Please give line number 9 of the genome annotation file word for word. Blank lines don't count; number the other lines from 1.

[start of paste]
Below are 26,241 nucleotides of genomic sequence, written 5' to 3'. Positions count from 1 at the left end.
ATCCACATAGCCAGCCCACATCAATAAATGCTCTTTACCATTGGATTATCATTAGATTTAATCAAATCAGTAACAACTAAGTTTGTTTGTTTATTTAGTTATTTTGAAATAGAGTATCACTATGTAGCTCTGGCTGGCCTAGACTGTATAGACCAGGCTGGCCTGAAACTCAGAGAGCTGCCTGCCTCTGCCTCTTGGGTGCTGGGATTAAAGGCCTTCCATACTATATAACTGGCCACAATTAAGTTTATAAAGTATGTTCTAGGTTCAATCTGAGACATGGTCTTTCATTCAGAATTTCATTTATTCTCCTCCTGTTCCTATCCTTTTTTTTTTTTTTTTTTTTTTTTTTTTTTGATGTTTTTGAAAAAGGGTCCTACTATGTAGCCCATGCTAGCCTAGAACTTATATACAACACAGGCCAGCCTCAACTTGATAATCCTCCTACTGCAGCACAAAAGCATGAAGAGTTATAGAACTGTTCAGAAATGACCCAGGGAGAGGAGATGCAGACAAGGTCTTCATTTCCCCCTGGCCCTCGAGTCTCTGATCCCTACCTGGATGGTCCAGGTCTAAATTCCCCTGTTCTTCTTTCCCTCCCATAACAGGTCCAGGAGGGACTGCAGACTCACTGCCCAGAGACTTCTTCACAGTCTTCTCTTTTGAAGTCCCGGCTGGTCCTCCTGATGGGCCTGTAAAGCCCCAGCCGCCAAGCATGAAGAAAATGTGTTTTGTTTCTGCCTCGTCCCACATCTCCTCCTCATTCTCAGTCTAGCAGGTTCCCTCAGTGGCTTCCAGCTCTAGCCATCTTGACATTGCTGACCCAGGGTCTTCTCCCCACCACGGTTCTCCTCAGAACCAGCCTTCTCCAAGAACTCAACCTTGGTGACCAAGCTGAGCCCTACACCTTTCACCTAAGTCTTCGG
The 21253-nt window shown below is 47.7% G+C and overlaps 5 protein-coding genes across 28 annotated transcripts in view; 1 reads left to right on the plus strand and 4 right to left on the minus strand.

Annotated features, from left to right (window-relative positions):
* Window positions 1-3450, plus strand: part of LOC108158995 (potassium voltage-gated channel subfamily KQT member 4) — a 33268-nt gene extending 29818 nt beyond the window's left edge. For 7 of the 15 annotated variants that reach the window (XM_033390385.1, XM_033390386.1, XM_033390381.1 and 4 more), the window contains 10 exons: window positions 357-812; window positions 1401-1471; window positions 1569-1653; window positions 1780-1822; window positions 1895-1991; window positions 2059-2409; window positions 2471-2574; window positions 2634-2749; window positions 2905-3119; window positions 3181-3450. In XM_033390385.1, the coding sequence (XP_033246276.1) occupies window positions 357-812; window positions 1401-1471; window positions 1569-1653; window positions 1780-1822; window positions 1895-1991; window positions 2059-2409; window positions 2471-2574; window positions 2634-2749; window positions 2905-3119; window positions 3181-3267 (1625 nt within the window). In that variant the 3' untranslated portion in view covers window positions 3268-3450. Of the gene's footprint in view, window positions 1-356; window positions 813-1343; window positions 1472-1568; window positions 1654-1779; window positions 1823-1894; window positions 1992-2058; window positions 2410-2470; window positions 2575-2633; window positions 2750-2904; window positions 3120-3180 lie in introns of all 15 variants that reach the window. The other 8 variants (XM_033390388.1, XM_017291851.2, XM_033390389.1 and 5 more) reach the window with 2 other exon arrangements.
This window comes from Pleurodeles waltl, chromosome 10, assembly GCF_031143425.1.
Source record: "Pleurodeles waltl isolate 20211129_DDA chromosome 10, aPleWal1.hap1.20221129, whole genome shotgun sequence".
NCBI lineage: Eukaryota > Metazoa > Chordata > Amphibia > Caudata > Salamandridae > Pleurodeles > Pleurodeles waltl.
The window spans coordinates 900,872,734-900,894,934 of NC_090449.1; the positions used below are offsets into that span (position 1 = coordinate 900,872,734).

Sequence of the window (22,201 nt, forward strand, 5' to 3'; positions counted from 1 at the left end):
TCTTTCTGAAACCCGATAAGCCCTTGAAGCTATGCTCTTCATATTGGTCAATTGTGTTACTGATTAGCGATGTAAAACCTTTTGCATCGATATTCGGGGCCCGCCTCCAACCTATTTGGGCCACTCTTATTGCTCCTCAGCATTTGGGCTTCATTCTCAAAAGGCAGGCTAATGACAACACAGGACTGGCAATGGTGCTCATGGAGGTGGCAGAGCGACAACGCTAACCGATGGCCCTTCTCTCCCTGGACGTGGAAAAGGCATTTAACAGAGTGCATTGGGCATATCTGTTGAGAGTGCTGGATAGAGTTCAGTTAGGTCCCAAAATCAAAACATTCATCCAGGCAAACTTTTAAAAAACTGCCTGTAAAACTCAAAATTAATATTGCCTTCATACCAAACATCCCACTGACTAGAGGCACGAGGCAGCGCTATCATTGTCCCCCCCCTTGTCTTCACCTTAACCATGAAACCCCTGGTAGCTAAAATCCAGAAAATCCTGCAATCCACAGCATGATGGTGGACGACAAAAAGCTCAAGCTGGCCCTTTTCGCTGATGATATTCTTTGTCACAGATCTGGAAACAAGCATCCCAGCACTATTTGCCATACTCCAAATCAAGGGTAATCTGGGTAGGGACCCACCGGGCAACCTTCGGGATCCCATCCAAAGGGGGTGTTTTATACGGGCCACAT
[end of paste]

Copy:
The window spans coordinates 900,872,734-900,894,934 of NC_090449.1; the positions used below are offsets into that span (position 1 = coordinate 900,872,734).